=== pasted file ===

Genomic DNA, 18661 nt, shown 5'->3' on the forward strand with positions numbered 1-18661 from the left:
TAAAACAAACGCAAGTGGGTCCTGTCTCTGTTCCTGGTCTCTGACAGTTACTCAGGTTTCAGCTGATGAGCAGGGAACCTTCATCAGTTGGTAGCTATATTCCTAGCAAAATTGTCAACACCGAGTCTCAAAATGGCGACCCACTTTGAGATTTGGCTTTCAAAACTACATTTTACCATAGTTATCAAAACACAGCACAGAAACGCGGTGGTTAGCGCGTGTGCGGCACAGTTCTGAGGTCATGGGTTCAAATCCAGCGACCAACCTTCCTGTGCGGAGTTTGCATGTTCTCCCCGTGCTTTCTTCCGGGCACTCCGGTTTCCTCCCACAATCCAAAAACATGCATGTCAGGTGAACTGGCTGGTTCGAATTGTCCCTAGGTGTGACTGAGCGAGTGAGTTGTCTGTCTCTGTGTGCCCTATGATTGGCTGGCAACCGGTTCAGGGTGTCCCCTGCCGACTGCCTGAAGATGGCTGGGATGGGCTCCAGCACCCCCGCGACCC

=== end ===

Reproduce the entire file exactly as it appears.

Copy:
Genomic DNA, 18661 nt, shown 5'->3' on the forward strand with positions numbered 1-18661 from the left:
TAAAACAAACGCAAGTGGGTCCTGTCTCTGTTCCTGGTCTCTGACAGTTACTCAGGTTTCAGCTGATGAGCAGGGAACCTTCATCAGTTGGTAGCTATATTCCTAGCAAAATTGTCAACACCGAGTCTCAAAATGGCGACCCACTTTGAGATTTGGCTTTCAAAACTACATTTTACCATAGTTATCAAAACACAGCACAGAAACGCGGTGGTTAGCGCGTGTGCGGCACAGTTCTGAGGTCATGGGTTCAAATCCAGCGACCAACCTTCCTGTGCGGAGTTTGCATGTTCTCCCCGTGCTTTCTTCCGGGCACTCCGGTTTCCTCCCACAATCCAAAAACATGCATGTCAGGTGAACTGGCTGGTTCGAATTGTCCCTAGGTGTGACTGAGCGAGTGAGTTGTCTGTCTCTGTGTGCCCTATGATTGGCTGGCAACCGGTTCAGGGTGTCCCCTGCCGACTGCCTGAAGATGGCTGGGATGGGCTCCAGCACCCCCGCGACCC